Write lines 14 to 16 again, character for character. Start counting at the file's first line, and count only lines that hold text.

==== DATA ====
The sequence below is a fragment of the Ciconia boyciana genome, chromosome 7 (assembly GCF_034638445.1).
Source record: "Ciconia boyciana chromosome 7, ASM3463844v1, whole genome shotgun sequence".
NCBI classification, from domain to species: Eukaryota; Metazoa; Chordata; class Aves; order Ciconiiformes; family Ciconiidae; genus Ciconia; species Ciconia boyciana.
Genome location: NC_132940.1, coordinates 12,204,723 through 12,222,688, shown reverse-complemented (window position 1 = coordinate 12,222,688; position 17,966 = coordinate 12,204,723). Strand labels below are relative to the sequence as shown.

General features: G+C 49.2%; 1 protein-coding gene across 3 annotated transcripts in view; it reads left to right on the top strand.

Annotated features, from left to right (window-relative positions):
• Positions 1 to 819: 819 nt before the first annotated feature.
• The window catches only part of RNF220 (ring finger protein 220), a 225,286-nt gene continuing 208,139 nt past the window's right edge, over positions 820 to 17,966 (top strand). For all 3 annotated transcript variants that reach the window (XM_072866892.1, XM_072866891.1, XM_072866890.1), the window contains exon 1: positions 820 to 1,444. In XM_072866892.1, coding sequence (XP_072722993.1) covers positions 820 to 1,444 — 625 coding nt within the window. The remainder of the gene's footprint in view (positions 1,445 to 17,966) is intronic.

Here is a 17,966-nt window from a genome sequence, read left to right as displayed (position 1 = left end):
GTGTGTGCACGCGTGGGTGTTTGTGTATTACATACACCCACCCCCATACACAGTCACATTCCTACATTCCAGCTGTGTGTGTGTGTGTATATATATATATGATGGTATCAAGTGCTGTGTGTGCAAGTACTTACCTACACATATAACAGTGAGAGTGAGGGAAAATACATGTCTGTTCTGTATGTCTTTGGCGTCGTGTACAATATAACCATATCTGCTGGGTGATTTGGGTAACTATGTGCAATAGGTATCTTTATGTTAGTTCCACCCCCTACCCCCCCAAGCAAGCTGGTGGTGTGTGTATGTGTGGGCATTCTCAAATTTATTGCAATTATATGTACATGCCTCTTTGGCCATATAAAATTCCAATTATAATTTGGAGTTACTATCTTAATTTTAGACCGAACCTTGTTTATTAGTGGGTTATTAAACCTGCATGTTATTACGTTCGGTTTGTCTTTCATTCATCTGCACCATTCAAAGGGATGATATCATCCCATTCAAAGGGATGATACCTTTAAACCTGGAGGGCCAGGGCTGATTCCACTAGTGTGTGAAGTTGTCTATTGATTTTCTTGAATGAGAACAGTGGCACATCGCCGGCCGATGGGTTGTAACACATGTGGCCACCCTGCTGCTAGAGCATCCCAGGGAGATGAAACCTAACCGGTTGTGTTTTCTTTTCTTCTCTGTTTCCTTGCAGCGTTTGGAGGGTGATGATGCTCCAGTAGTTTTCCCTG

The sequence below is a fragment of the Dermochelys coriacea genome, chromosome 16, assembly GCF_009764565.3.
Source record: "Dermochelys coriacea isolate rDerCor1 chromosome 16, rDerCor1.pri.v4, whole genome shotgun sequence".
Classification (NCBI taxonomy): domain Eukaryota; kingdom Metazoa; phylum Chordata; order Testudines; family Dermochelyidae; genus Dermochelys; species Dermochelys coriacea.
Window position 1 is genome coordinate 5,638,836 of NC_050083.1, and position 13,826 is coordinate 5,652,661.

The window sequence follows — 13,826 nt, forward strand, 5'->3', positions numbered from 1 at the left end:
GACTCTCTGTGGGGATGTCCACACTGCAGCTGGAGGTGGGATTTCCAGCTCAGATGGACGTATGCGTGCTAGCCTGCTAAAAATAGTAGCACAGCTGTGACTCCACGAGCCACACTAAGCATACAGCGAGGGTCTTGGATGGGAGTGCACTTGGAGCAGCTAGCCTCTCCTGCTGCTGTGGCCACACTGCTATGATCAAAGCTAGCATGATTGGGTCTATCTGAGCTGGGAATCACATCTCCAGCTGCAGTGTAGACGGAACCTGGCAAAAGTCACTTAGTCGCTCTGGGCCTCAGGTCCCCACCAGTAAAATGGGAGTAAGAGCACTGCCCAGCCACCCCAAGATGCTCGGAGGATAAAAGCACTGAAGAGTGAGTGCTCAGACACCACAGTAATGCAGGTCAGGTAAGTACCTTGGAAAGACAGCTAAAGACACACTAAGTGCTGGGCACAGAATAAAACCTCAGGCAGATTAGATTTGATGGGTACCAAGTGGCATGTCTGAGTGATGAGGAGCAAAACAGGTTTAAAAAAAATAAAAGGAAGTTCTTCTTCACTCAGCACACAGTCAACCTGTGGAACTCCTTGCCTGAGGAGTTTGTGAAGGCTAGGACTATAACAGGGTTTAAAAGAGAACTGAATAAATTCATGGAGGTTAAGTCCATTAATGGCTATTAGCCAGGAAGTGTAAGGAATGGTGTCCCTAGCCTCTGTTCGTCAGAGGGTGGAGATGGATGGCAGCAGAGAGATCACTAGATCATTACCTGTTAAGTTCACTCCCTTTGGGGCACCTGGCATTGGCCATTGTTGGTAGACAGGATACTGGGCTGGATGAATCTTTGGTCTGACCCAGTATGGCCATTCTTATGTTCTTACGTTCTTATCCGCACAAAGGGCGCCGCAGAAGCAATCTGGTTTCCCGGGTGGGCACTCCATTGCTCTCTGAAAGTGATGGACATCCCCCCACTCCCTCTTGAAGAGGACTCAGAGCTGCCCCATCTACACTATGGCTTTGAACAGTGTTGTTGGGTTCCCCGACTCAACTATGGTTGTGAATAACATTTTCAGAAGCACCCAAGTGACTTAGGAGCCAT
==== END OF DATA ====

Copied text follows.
Window position 1 is genome coordinate 5,638,836 of NC_050083.1, and position 13,826 is coordinate 5,652,661.

The window sequence follows — 13,826 nt, forward strand, 5'->3', positions numbered from 1 at the left end:
GACTCTCTGTGGGGATGTCCACACTGCAGCTGGAGGTGGGATTTCCAGCTCAGATGGACGTATGCGTGCTAGCCTGCTAAAAATAGTAGCACAGCTGTGACTCCACGAGCCACACTAAGCATACAGCGAGGGTCTTGGATGGGAGTGCACTTGGAGCAGCTAGCCTCTCCTGCTGCTGTGGCCACACTGCTATGATCAAAGCTAGCATGATTGGGTCTATCTGAGCTGGGAATCACATCTCCAGCTGCAGTGTAGACGGAACCTGGCAAAAGTCACTTAGTCGCTCTGGGCCTCAGGTCCCCACCAGTAAAATGGGAGTAAGAGCACTGCCCAGCCACCCCAAGATGCTCGGAGGATAAAAGCACTGAAGAGTGAGTGCTCAGACACCACAGTAATGCAGGTCAGGTAAGTACCTTGGAAAGACAGCTAAAGACACACTAAGTGCTGGGCACAGAATAAAACCTCAGGCAGATTAGATTTGATGGGTACCAAGTGGCATGTCTGAGTGATGAGGAGCAAAACAGGTTTAAAAAAAATAAAAGGAAGTTCTTCTTCACTCAGCACACAGTCAACCTGTGGAACTCCTTGCCTGAGGAGTTTGTGAAGGCTAGGACTATAACAGGGTTTAAAAGAGAACTGAATAAATTCATGGAGGTTAAGTCCATTAATGGCTATTAGCCAGGAAGTGTAAGGAATGGTGTCCCTAGCCTCTGTTCGTCAGAGGGTGGAGATGGATGGCAGCAGAGAGATCACTAGATCATTACCTGTTAAGTTCACTCCCTTTGGGGCACCTGGCATTGGCCATTGTTGGTAGACAGGATACTGGGCTGGATGAATCTTTGGTCTGACCCAGTATGGCCATTCTTATGTTCTTACGTTCTTATCCGCACAAAGGGCGCCGCAGAAGCAATCTGGTTTCCCGGGTGGGCACTCCATTGCTCTCTGAAAGTGATGGACATCCCCCCACTCCCTCTTGAAGAGGACTCAGAGCTGCCCCATCTACACTATGGCTTTGAACAGTGTTGTTGGGTTCCCCGACTCAACTATGGTTGTGAATAACATTTTCAGAAGCACCCAAGTGACTTAGGAGCCAT